Olympus PEN-F versus Panasonic LX100
The Olympus PEN-F and the Panasonic Lumix DMC-LX100 are two enthusiast cameras that were revealed to the public, respectively, in January 2016 and September 2014. The PEN-F is a mirrorless interchangeable lens camera, while the LX100 is a fixed lens compact. Both cameras are equipped with a Four Thirds sensor. The Olympus has a resolution of 20.2 megapixel, whereas the Panasonic provides 12.7 MP. Read on to find out how these two cameras compare with respect to their size, their sensors, their features, and their reception by expert reviewers.
Body comparison: Olympus PEN-F vs Panasonic LX100
The physical size and weight of the Olympus PEN-F and the Panasonic LX100 are illustrated in the side-by-side display below. Three successive views from the front, the top, and the rear are shown. All width, height and depth measures are rounded to the nearest millimeter. You can also use the toggle button to switch to a percentage comparison if you prefer that the measures are being expressed in relative terms (in this case, the camera on the left – the PEN-F – represents the basis or 100 percent across all the size and weight measures).
If the front view area (width x height) of the cameras is taken as an aggregate measure of their size, the Panasonic LX100 is notably smaller (16 percent) than the Olympus PEN-F. In this context, it is worth noting that neither the PEN-F nor the LX100 are weather-sealed.
The above size and weight comparisons are to some extent incomplete and possibly misleading, as the LX100 has a lens build in, whereas the PEN-F is an interchangeable lens camera that requires a separate lens. Attaching the latter will add extra weight and bulk to the setup. You can find an overview of optics for the PEN-F and their specifications in the Micro Four Thirds Lens Catalog.
The table below summarizes the key physical specs of the two cameras alongside a broader set of comparators. If you want to switch the focus of the display and review another camera pair, just select a new right or left comparator from among the camera models in the table. Alternatively, you can also move across to the CAM-parator tool and choose from the broad selection of possible camera comparisons there.
|Camera Body Specifications|
|Olympus PEN-F»||4.9 in||2.8 in||1.5 in||15.1 oz||330||n||Jan 2016||1,199|
|Panasonic LX100«||4.5 in||2.6 in||2.2 in||13.9 oz||300||n||Sep 2014||899|
|Canon G5 X« »||4.4 in||3.0 in||1.7 in||12.5 oz||210||n||Oct 2015||799|
|Canon G1 X Mark II« »||4.6 in||2.9 in||2.6 in||19.5 oz||240||n||Feb 2014||799|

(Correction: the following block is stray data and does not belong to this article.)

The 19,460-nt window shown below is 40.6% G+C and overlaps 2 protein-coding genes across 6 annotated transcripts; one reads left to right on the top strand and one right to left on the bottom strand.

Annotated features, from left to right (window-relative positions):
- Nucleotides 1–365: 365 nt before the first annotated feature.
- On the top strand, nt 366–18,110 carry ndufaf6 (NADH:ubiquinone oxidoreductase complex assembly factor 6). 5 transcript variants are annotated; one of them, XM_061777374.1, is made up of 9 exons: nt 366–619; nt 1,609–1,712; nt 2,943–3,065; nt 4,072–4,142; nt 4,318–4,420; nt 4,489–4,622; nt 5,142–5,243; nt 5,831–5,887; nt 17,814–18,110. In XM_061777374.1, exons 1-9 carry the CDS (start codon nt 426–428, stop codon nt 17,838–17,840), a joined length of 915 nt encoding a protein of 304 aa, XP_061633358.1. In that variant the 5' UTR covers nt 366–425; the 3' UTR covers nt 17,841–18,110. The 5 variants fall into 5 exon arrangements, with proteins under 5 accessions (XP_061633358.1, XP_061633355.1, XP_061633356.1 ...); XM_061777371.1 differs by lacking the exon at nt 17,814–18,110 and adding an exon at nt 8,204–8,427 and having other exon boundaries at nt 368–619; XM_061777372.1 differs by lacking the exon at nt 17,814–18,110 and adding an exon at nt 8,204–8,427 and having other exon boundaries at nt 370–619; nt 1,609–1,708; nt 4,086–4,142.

|Fujifilm X30« »||4.7 in||2.8 in||2.4 in||14.9 oz||470||n||Aug 2014||599|
|Olympus E-M10 III« »||4.8 in||3.3 in||2.0 in||14.5 oz||330||n||Aug 2017||649|
|Olympus E-M1 II« »||5.3 in||3.6 in||2.6 in||20.2 oz||440||Y||Sep 2016||1,999|
|Olympus E-M10 II« »||4.7 in||3.3 in||1.9 in||13.8 oz||320||n||Aug 2015||799||-|
|Olympus E-M5 II« »||4.9 in||3.3 in||1.8 in||16.5 oz||310||Y||Feb 2015||1,099|
|Olympus E-M10« »||4.7 in||3.2 in||1.8 in||14.0 oz||320||n||Jan 2014||699||-|
|Olympus E-P5« »||4.8 in||2.7 in||1.5 in||14.8 oz||330||n||May 2013||999||-|
|Panasonic GX85« »||4.8 in||2.8 in||1.7 in||15.0 oz||290||n||Apr 2016||799|
|Panasonic GX8« »||5.2 in||3.1 in||2.5 in||17.2 oz||330||Y||Jul 2015||1,199||-|
|Panasonic FZ1000« »||5.4 in||3.9 in||5.2 in||29.3 oz||360||n||Jun 2014||899||-|
|Sony A6500« »||4.7 in||2.6 in||2.1 in||16.0 oz||350||Y||Oct 2016||1,399|
|Sony RX100 IV« »||4.0 in||2.3 in||1.6 in||10.5 oz||280||n||Jun 2015||999||-|
The price is, of course, an important factor in any camera decision. The listed launch prices provide an indication of the market segment that the manufacturer of the cameras have been targeting. The LX100 was launched at a lower price than the PEN-F, despite having a lens build in. Usually, retail prices stay at first close to the launch price, but after several months, discounts become available. Later in the product cycle and, in particular, when the replacement model is about to appear, further discounting and stock clearance sales often push the camera price considerably down. Then, after the new model is out, very good deals can frequently be found on the pre-owned market.
Sensor comparison: Olympus PEN-F vs Panasonic LX100
The imaging sensor is at the core of digital cameras and its size is one of the main determining factors of image quality. A large sensor will tend to have larger individual pixels that provide better low-light sensitivity, wider dynamic range, and richer color depth than smaller pixel-units in a sensor of the same technological generation. Furthermore, a large sensor camera will give the photographer more possibilities to use shallow depth-of-field in order to isolate a subject from the background. On the downside, larger sensors tend to be more expensive and lead to bigger and heavier cameras and lenses.
Both cameras under consideration feature a Four Thirds sensor and have a format factor (sometimes also referred to as "crop factor") of 2.0. Within the spectrum of camera sensors, this places the review cameras among the medium-sized sensor cameras that aim to strike a balance between image quality and portability. Both cameras feature a native aspect ratio (sensor width to sensor height) of 4:3.